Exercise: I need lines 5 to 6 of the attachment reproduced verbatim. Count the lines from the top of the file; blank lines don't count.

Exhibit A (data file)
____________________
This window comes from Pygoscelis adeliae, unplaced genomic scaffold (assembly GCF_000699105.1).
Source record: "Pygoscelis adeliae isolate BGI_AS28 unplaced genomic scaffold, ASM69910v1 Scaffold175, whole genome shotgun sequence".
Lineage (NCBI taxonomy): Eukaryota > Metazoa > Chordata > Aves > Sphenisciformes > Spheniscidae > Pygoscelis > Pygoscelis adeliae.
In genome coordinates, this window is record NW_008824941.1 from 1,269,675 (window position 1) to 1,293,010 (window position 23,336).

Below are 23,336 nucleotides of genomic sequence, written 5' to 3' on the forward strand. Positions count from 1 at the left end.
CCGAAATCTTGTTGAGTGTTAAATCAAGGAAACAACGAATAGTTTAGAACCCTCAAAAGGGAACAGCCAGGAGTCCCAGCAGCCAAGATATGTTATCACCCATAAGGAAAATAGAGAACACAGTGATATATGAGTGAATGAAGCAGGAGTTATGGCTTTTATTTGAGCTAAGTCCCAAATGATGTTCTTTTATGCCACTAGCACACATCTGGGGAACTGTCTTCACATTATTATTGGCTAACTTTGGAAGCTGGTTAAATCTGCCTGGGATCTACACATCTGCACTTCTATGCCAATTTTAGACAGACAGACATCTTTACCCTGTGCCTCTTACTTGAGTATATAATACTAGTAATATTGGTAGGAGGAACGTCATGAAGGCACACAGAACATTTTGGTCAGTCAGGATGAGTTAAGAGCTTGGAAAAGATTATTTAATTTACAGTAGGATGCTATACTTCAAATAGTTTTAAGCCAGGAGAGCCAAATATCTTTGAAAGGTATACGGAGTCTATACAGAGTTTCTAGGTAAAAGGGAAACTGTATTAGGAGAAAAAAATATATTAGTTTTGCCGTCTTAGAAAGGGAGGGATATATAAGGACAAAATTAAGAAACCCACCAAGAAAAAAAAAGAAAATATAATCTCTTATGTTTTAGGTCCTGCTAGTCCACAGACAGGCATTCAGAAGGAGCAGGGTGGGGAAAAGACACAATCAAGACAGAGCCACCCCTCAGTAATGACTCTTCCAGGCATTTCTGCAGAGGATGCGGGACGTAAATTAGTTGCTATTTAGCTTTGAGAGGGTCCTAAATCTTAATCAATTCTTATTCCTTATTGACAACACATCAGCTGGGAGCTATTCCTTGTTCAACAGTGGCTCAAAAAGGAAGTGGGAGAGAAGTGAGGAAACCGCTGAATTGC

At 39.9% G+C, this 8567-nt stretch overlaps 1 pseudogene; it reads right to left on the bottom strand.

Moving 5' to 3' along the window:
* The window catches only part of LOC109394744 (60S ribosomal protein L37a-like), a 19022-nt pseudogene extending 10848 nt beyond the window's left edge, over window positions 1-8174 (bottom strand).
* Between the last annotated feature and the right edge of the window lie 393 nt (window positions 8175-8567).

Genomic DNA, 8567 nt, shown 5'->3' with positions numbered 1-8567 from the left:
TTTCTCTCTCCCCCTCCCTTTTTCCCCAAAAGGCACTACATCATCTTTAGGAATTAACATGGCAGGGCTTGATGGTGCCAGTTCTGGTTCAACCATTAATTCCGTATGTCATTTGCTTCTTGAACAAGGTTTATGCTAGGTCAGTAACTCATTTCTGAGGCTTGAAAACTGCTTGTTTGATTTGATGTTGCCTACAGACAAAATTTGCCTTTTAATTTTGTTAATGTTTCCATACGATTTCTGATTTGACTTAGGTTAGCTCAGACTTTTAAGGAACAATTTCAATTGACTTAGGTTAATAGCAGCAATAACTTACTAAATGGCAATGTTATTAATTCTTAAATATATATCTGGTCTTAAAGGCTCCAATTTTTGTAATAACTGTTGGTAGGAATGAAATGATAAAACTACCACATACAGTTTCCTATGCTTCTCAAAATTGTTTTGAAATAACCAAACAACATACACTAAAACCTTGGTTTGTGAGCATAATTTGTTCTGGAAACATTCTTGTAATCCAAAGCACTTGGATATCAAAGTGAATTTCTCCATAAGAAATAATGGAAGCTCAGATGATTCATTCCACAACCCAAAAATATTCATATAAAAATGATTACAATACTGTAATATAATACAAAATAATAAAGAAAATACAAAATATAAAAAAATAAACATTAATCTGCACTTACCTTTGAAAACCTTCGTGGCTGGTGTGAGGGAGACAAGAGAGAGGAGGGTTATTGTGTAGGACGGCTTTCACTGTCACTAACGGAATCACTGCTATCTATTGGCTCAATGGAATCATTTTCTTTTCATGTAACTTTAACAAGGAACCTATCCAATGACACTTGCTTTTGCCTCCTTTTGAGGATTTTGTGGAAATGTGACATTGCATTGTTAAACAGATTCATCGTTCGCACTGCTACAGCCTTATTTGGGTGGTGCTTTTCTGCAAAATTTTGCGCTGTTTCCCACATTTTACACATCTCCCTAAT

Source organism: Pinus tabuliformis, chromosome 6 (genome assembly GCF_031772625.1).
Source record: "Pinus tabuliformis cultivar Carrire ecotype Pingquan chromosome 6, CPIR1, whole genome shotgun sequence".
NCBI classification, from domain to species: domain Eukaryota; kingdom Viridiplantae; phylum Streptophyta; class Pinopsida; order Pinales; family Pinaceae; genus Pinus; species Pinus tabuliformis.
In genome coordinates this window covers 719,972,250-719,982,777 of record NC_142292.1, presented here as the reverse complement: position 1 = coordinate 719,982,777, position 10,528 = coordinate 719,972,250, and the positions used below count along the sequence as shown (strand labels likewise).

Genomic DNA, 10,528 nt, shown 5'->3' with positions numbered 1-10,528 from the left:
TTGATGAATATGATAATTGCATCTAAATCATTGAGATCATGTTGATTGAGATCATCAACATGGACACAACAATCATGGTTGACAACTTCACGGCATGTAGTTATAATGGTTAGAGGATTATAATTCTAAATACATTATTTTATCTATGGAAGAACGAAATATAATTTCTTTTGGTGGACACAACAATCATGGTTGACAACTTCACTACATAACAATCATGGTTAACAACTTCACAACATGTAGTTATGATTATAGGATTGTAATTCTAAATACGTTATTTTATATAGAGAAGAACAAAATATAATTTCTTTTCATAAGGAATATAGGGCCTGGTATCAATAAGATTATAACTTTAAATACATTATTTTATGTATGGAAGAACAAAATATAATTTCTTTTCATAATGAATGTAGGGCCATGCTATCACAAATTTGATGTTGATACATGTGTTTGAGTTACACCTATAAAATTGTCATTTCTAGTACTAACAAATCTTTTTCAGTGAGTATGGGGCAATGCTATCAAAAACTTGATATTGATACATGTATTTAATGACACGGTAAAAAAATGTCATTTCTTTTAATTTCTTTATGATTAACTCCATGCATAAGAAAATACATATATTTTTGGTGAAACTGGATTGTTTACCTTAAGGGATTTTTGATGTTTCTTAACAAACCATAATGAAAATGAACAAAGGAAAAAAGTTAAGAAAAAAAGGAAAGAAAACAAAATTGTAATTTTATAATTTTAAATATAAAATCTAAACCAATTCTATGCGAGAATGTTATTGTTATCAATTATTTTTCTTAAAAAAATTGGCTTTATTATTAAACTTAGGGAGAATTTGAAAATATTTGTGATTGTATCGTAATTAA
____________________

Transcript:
Below are 23,336 nucleotides of genomic sequence, written 5' to 3' on the forward strand. Positions count from 1 at the left end.
CCGAAATCTTGTTGAGTGTTAAATCAAGGAAACAACGAATAGTTTAGAACCCTCAAAAGGGAACAGCCAGGAGTCCCAGCAGCCAAGATATGTTATCACCCATAAGGAAAATAGAGAACACAGTGATATATGAGTGAATGAAGCAGGAGTTATGGCTTTTATTTGAGCTAAGTCCCAAATGATGTTCTTTTATGCCACTAGCACACATCTGGGGAACTGTCTTCACATTATTATTGGCTAACTTTGGAAGCTGGTTAAATCTGCCTGGGATCTACACATCTGCACTTCTATGCCAATTTTAGACAGACAGACATCTTTACCCTGTGCCTCTTACTTGAGTATATAATACTAGTAATATTGGTAGGAGGAACGTCATGAAGGCACACAGAACATTTTGGTCAGTCAGGATGAGTTAAGAGCTTGGAAAAGATTATTTAATTTACAGTAGGATGCTATACTTCAAATAGTTTTAAGCCAGGAGAGCCAAATATCTTTGAAAGGTATACGGAGTCTATACAGAGTTTCTAGGTAAAAGGGAAACTGTATTAGGAGAAAAAAATATATTAGTTTTGCCGTCTTAGAAAGGGAGGGATATATAAGGACAAAATTAAGAAACCCACCAAGAAAAAAAAAGAAAATATAATCTCTTATGTTTTAGGTCCTGCTAGTCCACAGACAGGCATTCAGAAGGAGCAGGGTGGGGAAAAGACACAATCAAGACAGAGCCACCCCTCAGTAATGACTCTTCCAGGCATTTCTGCAGAGGATGCGGGACGTAAATTAGTTGCTATTTAGCTTTGAGAGGGTCCTAAATCTTAATCAATTCTTATTCCTTATTGACAACACATCAGCTGGGAGCTATTCCTTGTTCAACAGTGGCTCAAAAAGGAAGTGGGAGAGAAGTGAGGAAACCGCTGAATTGC